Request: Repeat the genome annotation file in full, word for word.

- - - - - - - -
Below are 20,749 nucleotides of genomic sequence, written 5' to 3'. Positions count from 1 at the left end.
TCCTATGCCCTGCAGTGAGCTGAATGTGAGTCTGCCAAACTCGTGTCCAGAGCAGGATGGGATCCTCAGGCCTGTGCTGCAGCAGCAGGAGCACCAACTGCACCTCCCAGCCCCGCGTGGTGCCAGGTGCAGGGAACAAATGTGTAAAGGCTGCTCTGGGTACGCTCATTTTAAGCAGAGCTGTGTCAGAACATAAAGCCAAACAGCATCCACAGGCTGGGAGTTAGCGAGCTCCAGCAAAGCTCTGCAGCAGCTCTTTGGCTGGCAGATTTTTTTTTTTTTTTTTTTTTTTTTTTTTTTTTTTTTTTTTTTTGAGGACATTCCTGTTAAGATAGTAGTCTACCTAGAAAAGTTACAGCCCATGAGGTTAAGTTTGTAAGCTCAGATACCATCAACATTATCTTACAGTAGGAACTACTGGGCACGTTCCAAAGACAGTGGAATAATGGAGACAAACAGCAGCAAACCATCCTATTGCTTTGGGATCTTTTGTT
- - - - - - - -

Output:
Below are 20,749 nucleotides of genomic sequence, written 5' to 3'. Positions count from 1 at the left end.
TCCTATGCCCTGCAGTGAGCTGAATGTGAGTCTGCCAAACTCGTGTCCAGAGCAGGATGGGATCCTCAGGCCTGTGCTGCAGCAGCAGGAGCACCAACTGCACCTCCCAGCCCCGCGTGGTGCCAGGTGCAGGGAACAAATGTGTAAAGGCTGCTCTGGGTACGCTCATTTTAAGCAGAGCTGTGTCAGAACATAAAGCCAAACAGCATCCACAGGCTGGGAGTTAGCGAGCTCCAGCAAAGCTCTGCAGCAGCTCTTTGGCTGGCAGATTTTTTTTTTTTTTTTTTTTTTTTTTTTTTTTTTTTTTTTTTTTGAGGACATTCCTGTTAAGATAGTAGTCTACCTAGAAAAGTTACAGCCCATGAGGTTAAGTTTGTAAGCTCAGATACCATCAACATTATCTTACAGTAGGAACTACTGGGCACGTTCCAAAGACAGTGGAATAATGGAGACAAACAGCAGCAAACCATCCTATTGCTTTGGGATCTTTTGTT